Sunday, June 19, 2011

Book Review: To Win Her Heart

To Win Her Heart by Karen Witemeyer, Bethany House, May 2011

Karen Witemeyer’s suburb story skills shine in this second-chances tale that caught my attention at the first paragraph and kept me enthralled until the very end. Little details on every page gripped my heart and drew me into the lives of a man seeking a new life and a woman trying to shed her old one. I agonized between writing my own story and reading To Win Her Heart which I kept close so I could snatch a peek at every chance.

I believe Karen Witemeyer reached new heights with her choice of strong, yet vulnerable characters - social opposites who believe past errors have ruined their chance for a family of their own.

Eden Spencer is only in her late twenties, but in 1887 she’s considered a spinster. She lives with a small staff - people who’ve known her forever, and opens her personal library to the town. Church, good works for orphans and reading at her weekly children’s story hour fills her with joy, but it’s not enough to satisfy the emptiness for babies of her own. She needs a husband for that, except her mistrust in men is almost as strong as her need to keep her reputation spotless.

Levi Grant is a huge blacksmith who’s been in prison for accidently killing a man in a boxing match. Newly released, he heads to Spencer, Texas where the local preacher is the only one who knows his past, but is keeping it a secret because the town is desperate for a smithy. All Levi wants is to wrap himself in his new-found faith and do his ironwork without bringing attention to himself.

Two people from different social circles, neither needing a hint of scandal, yet they share a love of books. Never mind that Levi looks out-of-place in Eden’s library. It’s what’s inside him that counts. And here's where it gets interesting because Karen Witemeyer has given Levi a character trait he’s ashamed to show in public. As a child faced with ridicule, Levi fought back the only way he knew how - with his fists. And now that he’s out of prison, he’s sworn off fighting and has found a way to overcome his ‘defect’. Or has he? Perhaps it’s just hidden and waiting for an inopportune moment to make itself known. How I empathized with Levi because every day was a struggle of suppression, especially when he met Eden and his guarded emotions slipped away and revealed the real Levi Grant.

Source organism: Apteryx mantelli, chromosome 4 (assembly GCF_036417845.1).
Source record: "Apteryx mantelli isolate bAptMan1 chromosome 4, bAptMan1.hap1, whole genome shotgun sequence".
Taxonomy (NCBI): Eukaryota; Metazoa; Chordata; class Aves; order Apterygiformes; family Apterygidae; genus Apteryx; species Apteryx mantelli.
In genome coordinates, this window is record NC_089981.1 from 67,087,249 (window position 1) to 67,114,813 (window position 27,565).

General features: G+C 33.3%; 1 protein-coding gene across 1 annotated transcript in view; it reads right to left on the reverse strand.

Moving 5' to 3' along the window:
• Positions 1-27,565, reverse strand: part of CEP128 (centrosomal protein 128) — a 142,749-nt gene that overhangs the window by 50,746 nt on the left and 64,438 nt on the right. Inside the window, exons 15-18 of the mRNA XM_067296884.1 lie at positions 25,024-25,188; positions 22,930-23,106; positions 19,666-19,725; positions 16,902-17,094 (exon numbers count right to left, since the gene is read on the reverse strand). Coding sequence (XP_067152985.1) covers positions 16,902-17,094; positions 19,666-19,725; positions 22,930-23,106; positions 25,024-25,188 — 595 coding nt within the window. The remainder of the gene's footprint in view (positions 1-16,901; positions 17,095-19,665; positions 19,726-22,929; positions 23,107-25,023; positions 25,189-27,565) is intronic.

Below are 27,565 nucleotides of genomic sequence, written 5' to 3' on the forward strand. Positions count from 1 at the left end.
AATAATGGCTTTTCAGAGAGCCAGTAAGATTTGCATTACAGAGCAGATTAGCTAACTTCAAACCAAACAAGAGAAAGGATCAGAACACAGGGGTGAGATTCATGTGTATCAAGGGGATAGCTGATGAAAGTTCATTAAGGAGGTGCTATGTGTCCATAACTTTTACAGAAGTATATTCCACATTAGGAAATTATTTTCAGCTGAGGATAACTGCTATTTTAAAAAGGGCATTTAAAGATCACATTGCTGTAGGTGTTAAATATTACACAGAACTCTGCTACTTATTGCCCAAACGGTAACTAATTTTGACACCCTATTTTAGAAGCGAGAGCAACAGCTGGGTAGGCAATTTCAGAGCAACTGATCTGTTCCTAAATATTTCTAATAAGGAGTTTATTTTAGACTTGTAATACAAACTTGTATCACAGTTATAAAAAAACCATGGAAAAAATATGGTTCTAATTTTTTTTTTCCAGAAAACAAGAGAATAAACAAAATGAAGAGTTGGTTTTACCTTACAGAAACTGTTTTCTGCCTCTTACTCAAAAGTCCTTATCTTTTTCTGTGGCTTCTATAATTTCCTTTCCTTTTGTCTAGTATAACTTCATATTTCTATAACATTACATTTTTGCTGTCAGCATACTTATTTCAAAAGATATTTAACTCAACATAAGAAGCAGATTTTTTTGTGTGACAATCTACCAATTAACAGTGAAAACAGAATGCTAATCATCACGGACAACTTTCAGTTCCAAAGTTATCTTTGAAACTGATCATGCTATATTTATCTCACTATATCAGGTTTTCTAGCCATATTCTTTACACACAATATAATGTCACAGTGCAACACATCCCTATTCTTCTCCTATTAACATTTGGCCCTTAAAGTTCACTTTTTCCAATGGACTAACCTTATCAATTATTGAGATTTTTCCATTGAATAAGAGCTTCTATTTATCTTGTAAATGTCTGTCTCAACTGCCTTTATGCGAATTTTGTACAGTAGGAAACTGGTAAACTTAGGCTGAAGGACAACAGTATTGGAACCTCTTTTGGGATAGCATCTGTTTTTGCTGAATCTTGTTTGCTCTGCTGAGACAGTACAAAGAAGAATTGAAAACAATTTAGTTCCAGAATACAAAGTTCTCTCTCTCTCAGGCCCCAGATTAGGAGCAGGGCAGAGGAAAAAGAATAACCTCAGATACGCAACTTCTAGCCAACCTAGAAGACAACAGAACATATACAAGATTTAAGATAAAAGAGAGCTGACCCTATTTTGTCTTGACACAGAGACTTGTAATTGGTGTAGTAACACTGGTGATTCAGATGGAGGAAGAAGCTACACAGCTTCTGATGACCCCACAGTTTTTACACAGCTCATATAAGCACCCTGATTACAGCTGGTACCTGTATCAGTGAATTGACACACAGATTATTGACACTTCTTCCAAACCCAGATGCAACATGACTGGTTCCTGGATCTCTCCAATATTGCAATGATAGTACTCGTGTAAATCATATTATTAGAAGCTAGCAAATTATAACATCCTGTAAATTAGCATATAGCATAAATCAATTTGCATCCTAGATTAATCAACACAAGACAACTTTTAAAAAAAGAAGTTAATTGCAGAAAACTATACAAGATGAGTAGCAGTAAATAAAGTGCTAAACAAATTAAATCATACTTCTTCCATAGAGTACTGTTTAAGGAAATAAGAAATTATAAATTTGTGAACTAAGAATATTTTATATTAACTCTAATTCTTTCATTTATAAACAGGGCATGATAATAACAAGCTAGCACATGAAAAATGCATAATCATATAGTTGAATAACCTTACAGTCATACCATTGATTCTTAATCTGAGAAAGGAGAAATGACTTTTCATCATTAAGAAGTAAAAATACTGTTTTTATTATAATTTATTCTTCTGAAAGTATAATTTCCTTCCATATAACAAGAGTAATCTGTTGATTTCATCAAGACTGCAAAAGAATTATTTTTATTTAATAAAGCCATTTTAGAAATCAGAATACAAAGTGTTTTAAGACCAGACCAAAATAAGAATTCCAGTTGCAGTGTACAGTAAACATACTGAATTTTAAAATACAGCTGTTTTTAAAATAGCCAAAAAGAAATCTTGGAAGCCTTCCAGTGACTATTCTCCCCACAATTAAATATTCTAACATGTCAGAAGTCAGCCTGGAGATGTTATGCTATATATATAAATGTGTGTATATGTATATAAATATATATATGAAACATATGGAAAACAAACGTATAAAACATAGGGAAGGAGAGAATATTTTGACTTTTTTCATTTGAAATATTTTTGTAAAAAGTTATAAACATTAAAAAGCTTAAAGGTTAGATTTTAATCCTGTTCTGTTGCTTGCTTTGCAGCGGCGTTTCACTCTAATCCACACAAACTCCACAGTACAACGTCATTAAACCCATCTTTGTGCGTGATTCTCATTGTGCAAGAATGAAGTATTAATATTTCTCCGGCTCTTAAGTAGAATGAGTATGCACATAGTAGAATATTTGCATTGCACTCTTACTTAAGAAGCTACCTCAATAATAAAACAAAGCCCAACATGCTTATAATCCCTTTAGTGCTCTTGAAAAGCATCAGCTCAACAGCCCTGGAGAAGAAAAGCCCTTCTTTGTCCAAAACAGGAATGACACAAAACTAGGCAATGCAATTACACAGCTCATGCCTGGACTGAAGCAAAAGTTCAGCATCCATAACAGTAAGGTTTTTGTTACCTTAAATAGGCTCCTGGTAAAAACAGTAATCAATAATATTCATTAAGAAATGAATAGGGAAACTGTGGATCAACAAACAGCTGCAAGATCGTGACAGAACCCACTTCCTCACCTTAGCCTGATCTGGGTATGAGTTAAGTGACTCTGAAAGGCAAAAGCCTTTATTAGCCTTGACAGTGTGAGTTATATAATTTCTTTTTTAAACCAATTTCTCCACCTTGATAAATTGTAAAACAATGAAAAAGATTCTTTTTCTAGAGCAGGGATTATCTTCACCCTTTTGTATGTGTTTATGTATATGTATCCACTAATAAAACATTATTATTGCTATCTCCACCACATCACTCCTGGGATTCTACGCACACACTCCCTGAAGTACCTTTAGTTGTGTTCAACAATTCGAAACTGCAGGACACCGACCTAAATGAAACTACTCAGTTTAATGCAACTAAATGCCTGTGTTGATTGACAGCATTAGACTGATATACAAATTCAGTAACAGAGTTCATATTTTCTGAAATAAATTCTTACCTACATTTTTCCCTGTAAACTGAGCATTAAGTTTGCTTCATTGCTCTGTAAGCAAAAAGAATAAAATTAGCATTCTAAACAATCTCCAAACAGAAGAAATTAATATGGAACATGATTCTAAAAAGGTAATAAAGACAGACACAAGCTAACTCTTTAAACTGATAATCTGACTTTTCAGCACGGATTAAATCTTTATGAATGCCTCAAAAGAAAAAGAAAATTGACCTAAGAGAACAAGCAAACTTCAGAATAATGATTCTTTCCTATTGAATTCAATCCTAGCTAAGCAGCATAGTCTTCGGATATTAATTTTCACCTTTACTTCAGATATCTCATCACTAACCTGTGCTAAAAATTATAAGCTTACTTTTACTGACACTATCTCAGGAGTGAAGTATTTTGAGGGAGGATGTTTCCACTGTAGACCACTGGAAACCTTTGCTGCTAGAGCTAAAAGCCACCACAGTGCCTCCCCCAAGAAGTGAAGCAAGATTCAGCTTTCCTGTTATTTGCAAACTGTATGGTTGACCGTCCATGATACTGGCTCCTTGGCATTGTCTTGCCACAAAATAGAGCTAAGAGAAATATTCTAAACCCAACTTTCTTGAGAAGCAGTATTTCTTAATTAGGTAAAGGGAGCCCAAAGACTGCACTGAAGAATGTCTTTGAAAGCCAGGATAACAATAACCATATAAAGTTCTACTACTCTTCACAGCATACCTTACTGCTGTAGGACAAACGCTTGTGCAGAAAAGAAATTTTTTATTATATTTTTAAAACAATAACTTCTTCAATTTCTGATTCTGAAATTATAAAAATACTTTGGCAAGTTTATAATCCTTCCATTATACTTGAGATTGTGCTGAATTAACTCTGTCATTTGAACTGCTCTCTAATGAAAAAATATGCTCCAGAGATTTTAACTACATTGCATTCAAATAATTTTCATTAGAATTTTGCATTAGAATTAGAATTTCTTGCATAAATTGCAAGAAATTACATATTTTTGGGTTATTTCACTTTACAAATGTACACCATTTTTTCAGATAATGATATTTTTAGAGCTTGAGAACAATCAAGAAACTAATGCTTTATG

By that time I’d accepted him as a strong, yet vulnerable hero. I knew him. I knew his regrets. I knew he was an honorable man intent only on following God’s path. I knew his heart. And I was ready to do battle for him if he wasn’t going to defend himself.

Eden thinks she’s falling in love with a peaceful, reputable man. A pacifist who won’t allow herself to be linked with anyone with a hint of dishonesty or violence to their name, she’d rather live alone than let another man make a fool of her. If she isn’t careful, she’ll be the fool for not seeing Levi as God’s gift to her.

I hope you can tell home much I loved this book. The morning after I finished reading it, I awoke with Levi and Eden on my mind – and they stayed with me throughout the day and week. Truly a wonderful, heart-touching story with tears and laughter and finally, relief that yes, there is a happy ending after all. But oh, what a beautiful romantic tale of God’s hand on their lives.

If you'd like to know more about Karen Witemeyer and her books, go to her website at and take a look around. You might even want to try your hand at her Fan Fiction contest where you get to let her know how you think a book should end.

1 comment:

  1. I loved this story and what it represented. Karen took two of the things that is so common in human nature. First she introduces a man who loves the Lord, knows he is saved by Christ's blood.But he is unable to forgive himself for his past. A terrible burden to bear. Flip the coin to the heroine who is a good Christian woman. She really tries to live for the Lord, but loses sight of what it really means to be a Christian (forgiving)and finds herself judging. What a combination and what a conflict. Ms. Witemeyer did a wonderful job bring the conflict to an end and giving a happily ever after.


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